A family's dogs, Soju and Winter, died while on an eight-hour military flight to Seattle.
Anne Surette told Insider the family is still looking for answers as to what, exactly, happened.
Since 2017, at least 18 dogs have died on the Air Force-run flights. Soju and Winter are just the latest.
What should have been a fresh start in their new home has turned into one family's ongoing nightmare.
Having just landed in Seattle after flying from South Korea, Anne and Timothy Surette and their son were prepared for the next part of their international move: A cross-country drive to Virginia, where the family and their two dogs would soon be living.
But as they deplaned from the Patriot Express flight — a commercial airliner contracted by the Air Force-operated Air Mobility Command (AMC) — and began gathering their luggage, Anne says they heard their name being called.
An employee told Timothy their dogs, 5-year-old Soju and 11-year-old Winter, did not survive the flight, Anne Surette told Insider. The dogs, a French bulldog and old English bulldog, had died en route.
While a necropsy has not been completed, the Surettes believe they died from heatstroke.
"Nothing will ever be the same for our family after today," Anne wrote in a Facebook post. "Everything has been a nightmare that would not go away, and we must live with it even when we are awake."
In a statement to Insider on Monday, a representative for AMC said they "deeply regret the deaths of these pets."
"While we cannot change the outcome of this unfortunate situation, AMC leadership is analyzing the circumstances of this mission and are committed to doing all they can to reduce negative outcomes while still providing pet transport for our service members," the spokesperson said.
What went wrong
The Surettes were traveling on a Patriot Express flight, an airline contracted by Air Mobility Command. Utilized by military personnel and operated by the US Air Force, AMC is known to transport pets, and the family chose the flight because it was said to be a temperature-controlled.
The AMC spokesperson told Insider the flight was "a mix of military and contracted support," and that after the passengers and pets were boarded, the international charter service personnel took over responsibility.
"It is at this point that AMC personnel were no longer involved in the immediate decision making and preparation of flight, however AMC leadership and teams will continue to work on improving processes for our families and their pets," the spokesperson said.
At first, the trip was without major issues. In a conversation with Insider on Sunday, Anne said that during a layover in Japan they were able to let Soju and Winter out to walk and feed them, but that things went awry after boarding the flight to Seattle.
After boarding around 1 p.m., passengers were notified of a delay, Anne said. Midway through what turned out to be a three-hour delay, a flight attendant said they had checked on the dogs and given them water — but no one was allowed to leave the plane, including the dogs.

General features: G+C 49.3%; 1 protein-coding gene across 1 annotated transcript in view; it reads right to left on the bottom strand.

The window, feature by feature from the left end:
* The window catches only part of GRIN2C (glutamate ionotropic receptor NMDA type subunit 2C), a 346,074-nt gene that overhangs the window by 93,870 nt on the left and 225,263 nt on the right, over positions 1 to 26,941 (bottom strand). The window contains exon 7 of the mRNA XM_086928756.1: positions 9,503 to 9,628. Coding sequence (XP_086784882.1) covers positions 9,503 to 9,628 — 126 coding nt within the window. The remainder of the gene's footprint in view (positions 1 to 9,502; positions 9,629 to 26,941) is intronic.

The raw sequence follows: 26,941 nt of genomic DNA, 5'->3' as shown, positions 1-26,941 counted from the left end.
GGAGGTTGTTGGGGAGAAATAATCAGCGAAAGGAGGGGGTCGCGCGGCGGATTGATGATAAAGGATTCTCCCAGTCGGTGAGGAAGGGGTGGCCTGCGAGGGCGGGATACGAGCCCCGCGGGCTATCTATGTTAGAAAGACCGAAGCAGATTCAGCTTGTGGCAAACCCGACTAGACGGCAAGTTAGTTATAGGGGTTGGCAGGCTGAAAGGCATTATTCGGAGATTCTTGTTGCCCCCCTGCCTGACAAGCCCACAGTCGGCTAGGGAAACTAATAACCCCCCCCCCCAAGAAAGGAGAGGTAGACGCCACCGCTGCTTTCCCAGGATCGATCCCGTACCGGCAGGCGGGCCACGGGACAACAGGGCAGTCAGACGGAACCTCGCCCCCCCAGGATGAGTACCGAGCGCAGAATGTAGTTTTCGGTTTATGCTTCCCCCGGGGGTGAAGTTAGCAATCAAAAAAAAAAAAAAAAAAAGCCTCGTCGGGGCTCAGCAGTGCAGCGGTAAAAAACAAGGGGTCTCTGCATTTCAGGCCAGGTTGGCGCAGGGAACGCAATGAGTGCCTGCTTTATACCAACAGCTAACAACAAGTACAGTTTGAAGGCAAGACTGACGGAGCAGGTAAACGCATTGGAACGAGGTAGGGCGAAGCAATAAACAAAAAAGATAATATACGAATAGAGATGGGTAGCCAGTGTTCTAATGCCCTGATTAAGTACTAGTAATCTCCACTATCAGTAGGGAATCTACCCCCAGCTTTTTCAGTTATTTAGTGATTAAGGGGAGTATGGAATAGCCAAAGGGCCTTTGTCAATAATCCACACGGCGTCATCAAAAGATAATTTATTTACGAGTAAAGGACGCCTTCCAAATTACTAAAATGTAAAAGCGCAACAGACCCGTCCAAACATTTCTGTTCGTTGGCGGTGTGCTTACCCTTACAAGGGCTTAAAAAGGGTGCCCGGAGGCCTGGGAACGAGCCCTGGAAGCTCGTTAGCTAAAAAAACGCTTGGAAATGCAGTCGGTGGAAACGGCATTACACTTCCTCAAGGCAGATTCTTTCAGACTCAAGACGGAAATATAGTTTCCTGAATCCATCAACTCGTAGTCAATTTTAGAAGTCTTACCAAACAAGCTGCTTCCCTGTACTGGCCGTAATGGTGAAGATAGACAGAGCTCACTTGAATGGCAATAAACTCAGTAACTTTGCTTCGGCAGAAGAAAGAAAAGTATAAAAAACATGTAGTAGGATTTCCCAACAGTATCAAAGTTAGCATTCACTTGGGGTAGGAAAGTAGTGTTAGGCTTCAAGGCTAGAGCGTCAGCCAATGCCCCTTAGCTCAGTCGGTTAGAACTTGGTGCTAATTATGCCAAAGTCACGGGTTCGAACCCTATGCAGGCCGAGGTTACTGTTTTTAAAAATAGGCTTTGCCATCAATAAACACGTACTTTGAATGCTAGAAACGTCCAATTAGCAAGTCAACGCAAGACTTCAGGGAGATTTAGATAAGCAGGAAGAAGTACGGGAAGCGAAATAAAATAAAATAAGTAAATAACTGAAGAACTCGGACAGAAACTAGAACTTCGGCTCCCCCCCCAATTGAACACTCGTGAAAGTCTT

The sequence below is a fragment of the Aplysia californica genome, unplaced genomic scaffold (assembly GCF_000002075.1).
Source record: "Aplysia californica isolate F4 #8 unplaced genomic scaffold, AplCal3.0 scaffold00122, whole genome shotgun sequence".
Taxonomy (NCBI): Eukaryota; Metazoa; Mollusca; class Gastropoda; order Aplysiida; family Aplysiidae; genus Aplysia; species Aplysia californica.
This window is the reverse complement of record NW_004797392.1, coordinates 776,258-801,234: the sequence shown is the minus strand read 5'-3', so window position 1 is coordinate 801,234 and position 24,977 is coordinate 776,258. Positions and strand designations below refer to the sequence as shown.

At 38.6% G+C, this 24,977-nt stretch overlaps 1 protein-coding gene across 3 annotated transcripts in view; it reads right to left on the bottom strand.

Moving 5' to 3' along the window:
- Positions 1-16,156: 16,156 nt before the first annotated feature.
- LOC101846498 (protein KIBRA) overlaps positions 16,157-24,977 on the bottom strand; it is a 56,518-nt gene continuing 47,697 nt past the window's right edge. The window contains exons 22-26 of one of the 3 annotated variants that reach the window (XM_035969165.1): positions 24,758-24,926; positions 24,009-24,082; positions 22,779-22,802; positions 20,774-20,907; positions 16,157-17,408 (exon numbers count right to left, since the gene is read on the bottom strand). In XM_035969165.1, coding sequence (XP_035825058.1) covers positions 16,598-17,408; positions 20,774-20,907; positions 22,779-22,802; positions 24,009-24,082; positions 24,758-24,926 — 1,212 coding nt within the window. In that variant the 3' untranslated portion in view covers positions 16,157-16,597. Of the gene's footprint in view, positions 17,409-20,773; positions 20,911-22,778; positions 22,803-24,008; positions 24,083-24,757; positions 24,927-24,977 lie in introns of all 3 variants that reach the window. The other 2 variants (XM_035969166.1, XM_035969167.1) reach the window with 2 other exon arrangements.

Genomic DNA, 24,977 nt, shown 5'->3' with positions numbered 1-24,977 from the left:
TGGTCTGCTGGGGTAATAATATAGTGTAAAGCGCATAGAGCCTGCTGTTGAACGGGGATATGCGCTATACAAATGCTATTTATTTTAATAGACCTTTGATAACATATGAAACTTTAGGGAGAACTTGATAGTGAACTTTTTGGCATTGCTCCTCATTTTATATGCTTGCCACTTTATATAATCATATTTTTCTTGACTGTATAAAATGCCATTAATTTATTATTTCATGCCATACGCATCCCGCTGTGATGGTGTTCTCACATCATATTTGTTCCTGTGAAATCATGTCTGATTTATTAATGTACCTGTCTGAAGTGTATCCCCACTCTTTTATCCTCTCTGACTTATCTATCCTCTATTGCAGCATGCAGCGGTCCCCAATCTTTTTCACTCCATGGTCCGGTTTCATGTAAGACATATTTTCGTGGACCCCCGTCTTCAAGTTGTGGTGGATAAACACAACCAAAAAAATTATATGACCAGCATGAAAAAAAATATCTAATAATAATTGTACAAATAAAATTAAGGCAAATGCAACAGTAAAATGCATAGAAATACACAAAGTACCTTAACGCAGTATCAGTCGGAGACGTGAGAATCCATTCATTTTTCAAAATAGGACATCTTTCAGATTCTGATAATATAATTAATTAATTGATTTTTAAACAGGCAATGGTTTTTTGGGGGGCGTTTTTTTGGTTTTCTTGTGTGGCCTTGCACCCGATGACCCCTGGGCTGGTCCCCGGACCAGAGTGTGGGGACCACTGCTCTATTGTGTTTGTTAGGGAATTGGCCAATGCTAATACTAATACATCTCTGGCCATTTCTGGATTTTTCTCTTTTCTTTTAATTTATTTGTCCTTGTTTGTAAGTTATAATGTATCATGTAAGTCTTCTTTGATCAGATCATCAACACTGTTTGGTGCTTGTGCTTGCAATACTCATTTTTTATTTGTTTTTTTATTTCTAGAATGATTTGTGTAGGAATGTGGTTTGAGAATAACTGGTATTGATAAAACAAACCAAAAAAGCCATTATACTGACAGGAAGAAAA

By the time they arrived in Seattle after the roughly eight-hour flight, the two dogs had died.
"There was not enough airflow for the flight," Anne said. "For us, in the cabin itself, it was hot. It was really hot."
When the couple found Soju and Winter after the flight, neither dog had their water bottles in their crates. Employees could not find the dogs' water, or explain what happened to the bottles, Anne said, adding that while they've spoken with military officials, they haven't heard from the airline.
"I've been having issues sleeping because every time I close my eyes, I see them," Anne told Insider. "I see them in the crate where we saw them last."
"It's still unreal," she continued. "It's something that we don't want to accept."
It's not the first time a pet has died while on a Patriot Express flight
Last year, three dogs died on the Air Force-operated flight in the span of two weeks, The Military Times reported. At least one died of heatstroke, the outlet reported. Between 2017 and 2022, 16 animals died while under AMC's supervision, according to the Military Times.
The representative for AMC told Insider that since 2022, the company has seen a 60% reduction in pet fatalities.
A pamphlet from AMC's website, last updated in July, warns passengers that all pets are susceptible to "the possibility of death during travel."
Another document on the site says that the most at-risk animals are brachycephalic — otherwise known as snub or pug nosed — breeds. While both French bulldogs and old English bulldogs are brachycephalic, Anne told Insider that neither Soju or Winter had preexisting health issues, and both had passed a health inspection required for them to travel. Winter had previously flown without issue.
Air Mobility Command wrote that approximately 89% of in-flight "pet fatalities" are related to these breeds.
Anne said that she asked employees at the airport for help finding somewhere to cremate her two dogs, but that no one was able to help.
While the Surettes don't plan to sue the company, Anne said they do want more answers, including how hot the plane got, and what standards the staff used to ensure that the dogs were actually OK during the delay.
They also want to see change in policies. The company has said they've changed their policies and procedures to reduce the number of pets that die while onboard. The company spokesperson told Insider that includes keeping pets in climate-controlled terminals before boarding, and loading pets as late in the process as possible.
Still, the family would like to see more concrete action moving forward.
"You have dogs, you have babies on the plane," Anne said. "So what else could have been done? Those are things that they have to have in place."
Read the original article on Insider